Konnichiwa (“Hello” in Japanese) from the bloggers on the Kakehashi Project in Japan! We’re so excited to be able to recount our journey across Japan on the Fisher platform. This will be our introductory blog post, offering some background information on the trip and a hint at what is to come.
In the fall of 2017, the Office of Global Business (OGB) sent out an email to Fisher students inviting them to apply for the Kakehashi project. There wasn’t a lot of details on what it entailed, but the teaser looked very interesting, and the bottom line was that the government of Japan would be sponsoring a trip for a group of students to visit Japan over spring break to learn about the culture, economy, and history of Japan. After a thorough application and interview process,the participants were selected; 23 students and two Resident Directors (Dr. Andrea Prud’homme and Lorraine Pennyman) would be traveling. The OGB program coordinator, Kozue Isozaki, presented two orientation sessions to the group, preparing us on the societal norms of Japan and general lessons for travel; the program even arranged a lunch for us at Akai Hana in Columbus to try out Japanese cuisine and practice our chopstick skills. Since the group is a mixture of sophomores, juniors, and seniors, these orientation sessions were a good way for us to get to know each other. In terms of travel logistics, Kozue recommended that we not check bags for the flight, and instead use smaller bags as carry-ons, since we would be moving with our luggage for a good deal of the trip. Thus, we had a lot of fun practicing packing our suits and dress shirts without wrinkling them.
On the day of our departure, we met at the Columbus airport at 5:45 a.m. U.S. eastern time for a connecting flight to Dallas. After a short layover in Dallas, we boarded our thirteen-hour flight to Tokyo.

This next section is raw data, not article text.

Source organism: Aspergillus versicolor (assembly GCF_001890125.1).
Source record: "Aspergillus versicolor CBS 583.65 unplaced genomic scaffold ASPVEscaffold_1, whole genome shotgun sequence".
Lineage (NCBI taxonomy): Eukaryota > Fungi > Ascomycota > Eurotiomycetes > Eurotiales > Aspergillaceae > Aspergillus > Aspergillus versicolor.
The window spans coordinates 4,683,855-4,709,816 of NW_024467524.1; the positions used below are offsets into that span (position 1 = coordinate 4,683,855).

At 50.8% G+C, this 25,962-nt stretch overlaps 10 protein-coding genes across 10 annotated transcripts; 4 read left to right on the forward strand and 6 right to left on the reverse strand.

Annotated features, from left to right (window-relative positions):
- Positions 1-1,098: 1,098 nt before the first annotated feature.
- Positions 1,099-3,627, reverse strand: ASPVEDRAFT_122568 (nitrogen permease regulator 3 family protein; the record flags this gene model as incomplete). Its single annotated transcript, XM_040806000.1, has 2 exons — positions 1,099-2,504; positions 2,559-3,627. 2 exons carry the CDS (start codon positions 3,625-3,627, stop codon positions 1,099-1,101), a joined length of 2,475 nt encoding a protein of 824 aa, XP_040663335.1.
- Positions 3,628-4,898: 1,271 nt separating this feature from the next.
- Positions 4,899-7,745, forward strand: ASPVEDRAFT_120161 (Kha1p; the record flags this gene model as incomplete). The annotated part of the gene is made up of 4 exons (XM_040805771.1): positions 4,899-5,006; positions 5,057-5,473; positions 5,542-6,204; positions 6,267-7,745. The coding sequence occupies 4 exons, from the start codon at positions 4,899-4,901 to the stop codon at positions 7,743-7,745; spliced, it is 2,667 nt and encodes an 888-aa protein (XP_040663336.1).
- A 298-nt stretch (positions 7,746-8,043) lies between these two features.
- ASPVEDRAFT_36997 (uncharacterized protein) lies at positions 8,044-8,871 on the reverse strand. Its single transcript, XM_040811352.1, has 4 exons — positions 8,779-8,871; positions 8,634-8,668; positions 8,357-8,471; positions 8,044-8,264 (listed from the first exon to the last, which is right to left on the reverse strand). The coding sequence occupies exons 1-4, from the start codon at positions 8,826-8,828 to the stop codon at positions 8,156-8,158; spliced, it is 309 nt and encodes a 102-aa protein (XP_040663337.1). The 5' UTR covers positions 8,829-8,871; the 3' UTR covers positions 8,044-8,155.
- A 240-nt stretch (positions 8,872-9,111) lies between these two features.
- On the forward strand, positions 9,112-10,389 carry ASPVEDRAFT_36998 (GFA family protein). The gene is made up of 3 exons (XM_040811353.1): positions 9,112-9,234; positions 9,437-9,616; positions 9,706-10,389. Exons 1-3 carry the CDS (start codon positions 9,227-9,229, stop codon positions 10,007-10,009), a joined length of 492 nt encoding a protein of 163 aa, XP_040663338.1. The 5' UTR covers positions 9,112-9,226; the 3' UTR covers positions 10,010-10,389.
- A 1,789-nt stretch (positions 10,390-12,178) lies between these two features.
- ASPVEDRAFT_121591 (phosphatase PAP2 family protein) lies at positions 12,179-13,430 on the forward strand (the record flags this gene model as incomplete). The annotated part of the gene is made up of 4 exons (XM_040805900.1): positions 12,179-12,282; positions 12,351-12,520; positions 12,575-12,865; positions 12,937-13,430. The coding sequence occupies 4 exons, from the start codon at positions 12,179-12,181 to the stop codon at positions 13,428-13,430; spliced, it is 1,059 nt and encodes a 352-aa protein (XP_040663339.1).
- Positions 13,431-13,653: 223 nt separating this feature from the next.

The plane was either a 777 or 787, but the takeaway is that we were packed into the plane with an ample supply of movies to watch during the flight. Some of the blog team members were seated together on the flight, which helped pass the time. We arrived in Tokyo at about 5:00 p.m. Japanese time, which is 4:00 a.m. U.S. eastern. After going through customs, we were met by a representative from the Japan International Cooperation Center (JICE) named Miho, who took us to our bus. JICE was the organization that prepared for the in-country logistics of the program. The transition over into the new culture hit us pretty quickly; as we got off the plane and went further through the airport, the signs and conversations around us started to shift from English to Japanese, and once we cleared customs, we were completely thrown into a new land with no knowledge of the language beyond konnichiwa.
The ride to our hotel took about 90 minutes, and we arrived at about 8:00 pm Japanese time, so we had effectively been awake for roughly 26 hours by this point. Upon arrival, JICE representatives gave us detailed itineraries for the trip as well as dinner, a bento box that heated up after a string was pulled out of the side.
Despite our excitation about arriving in Japan, we were all very worn out, so we went to bed immediately, thus ending our long day of travel.
Read the next post! Kakehashi Project 2: The Undergrads and The PhDs